Clare McCarthy, John Mazur, and Mark Giles
Traffic overload was one of the big themes of the 2011 Mobile World Congress.
The growing range of 3G-enabled devices, falling price points of smartphones, and increasing number of Internet enabled tablets will continue to drive growth in mobile broadband data volumes. However, operators cannot afford to let traffic flood their networks while prices continue to fall.
The solution is to control bandwidth, but MNOs must ensure that the process they use to do this is perceived to be transparent and fair to their customers. This can be achieved by expanding policy management and controls, and combining them with the customer data held in business support systems (BSS), which will enable operators to develop charging plans based on multiple parameters. The outcome will provide operators with a sustainable revenue stream, improved customer service, and the ability to shape traffic on their mobile broadband networks.
Mobile network congestion demands a response
As the number of connected devices increases, mobile broadband data volumes are rising exponentially, and it is widely expected that within five years more than half of all traffic will be video. The surge in data traffic on mobile broadband networks is placing a heavy burden on operators’ limited network capacity and spectrum. In this environment, MNOs need to find ways to manage their traffic load while charging for services, personalize an assured customer experience, and increase their agility and response times.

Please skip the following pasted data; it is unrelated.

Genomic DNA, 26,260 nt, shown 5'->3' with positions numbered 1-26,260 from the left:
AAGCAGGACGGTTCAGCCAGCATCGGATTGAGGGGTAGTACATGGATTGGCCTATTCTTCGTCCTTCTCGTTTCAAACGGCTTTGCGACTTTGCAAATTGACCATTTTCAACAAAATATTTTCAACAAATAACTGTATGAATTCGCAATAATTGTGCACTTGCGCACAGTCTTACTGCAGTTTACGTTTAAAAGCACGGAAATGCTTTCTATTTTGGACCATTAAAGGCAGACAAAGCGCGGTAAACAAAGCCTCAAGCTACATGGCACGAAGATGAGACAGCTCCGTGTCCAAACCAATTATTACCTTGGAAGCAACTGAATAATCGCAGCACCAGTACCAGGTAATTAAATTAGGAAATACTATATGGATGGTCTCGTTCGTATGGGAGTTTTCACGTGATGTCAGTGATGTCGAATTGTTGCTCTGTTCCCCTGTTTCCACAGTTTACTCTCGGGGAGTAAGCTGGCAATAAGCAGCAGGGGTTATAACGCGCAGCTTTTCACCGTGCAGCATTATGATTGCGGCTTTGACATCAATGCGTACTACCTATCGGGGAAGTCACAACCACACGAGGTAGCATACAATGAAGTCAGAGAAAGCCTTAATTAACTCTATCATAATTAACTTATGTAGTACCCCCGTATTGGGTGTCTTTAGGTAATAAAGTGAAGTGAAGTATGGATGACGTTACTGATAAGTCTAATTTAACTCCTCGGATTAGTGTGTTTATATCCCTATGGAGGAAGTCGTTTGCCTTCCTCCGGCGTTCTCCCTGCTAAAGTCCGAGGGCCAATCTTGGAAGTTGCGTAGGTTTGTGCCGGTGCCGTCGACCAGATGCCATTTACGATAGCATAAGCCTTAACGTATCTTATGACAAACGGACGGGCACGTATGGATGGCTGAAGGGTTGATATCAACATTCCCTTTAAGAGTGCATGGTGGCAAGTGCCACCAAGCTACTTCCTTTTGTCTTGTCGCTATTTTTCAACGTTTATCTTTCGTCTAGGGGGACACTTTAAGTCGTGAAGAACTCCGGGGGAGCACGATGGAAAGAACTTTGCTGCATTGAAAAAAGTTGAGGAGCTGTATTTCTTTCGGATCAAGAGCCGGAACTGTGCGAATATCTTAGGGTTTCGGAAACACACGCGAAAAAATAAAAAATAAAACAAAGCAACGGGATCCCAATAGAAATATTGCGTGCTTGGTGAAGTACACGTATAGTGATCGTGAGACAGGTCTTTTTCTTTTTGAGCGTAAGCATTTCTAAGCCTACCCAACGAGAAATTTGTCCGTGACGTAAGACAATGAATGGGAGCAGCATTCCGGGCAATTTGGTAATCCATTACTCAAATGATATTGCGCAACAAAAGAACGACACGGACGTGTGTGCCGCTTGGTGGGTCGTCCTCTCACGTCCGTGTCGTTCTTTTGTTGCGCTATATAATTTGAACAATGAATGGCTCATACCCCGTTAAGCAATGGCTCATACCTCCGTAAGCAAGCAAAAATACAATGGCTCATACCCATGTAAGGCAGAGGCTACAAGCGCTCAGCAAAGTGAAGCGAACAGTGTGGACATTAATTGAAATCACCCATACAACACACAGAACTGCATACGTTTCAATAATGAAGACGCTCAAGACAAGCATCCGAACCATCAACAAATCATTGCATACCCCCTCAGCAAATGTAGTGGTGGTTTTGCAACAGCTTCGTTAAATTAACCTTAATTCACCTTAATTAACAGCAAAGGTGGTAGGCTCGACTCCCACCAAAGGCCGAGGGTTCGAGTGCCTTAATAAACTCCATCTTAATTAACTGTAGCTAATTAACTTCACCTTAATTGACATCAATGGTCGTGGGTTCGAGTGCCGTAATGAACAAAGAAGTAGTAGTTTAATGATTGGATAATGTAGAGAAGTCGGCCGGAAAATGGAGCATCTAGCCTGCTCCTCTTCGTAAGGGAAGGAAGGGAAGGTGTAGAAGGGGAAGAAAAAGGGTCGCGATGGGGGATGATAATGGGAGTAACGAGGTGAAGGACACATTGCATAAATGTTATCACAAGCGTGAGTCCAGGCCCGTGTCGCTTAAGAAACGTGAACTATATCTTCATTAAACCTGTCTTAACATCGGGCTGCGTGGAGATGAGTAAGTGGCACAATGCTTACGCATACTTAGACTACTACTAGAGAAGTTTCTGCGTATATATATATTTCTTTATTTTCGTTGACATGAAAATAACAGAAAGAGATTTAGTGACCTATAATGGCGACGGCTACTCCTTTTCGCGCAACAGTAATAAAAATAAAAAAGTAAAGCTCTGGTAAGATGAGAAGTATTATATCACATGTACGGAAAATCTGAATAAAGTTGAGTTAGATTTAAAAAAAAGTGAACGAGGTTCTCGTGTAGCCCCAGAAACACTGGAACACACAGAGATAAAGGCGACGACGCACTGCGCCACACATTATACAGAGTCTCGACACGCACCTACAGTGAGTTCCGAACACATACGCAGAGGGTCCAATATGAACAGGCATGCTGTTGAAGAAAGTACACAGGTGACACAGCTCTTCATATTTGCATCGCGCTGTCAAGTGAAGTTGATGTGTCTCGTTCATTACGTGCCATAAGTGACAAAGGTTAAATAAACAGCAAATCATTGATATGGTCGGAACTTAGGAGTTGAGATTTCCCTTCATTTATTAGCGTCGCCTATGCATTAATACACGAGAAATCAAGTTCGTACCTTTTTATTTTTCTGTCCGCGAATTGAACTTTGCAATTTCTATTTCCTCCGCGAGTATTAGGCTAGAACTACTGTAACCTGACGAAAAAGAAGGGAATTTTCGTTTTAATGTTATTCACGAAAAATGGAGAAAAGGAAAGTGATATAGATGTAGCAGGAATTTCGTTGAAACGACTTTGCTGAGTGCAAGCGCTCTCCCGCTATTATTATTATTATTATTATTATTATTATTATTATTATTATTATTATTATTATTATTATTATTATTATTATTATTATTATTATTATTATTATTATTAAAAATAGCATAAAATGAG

One of the tools that operators can use to combat network congestion is policy management. Policy management is most often applied at a network level using quota tracking and management products that manage congestion and optimize the routing of traffic. In the last 18 months, there has been significant activity in the policy space focusing on a next-generation implementation for policy and charging control and of the policy and charging rule function (PCRF).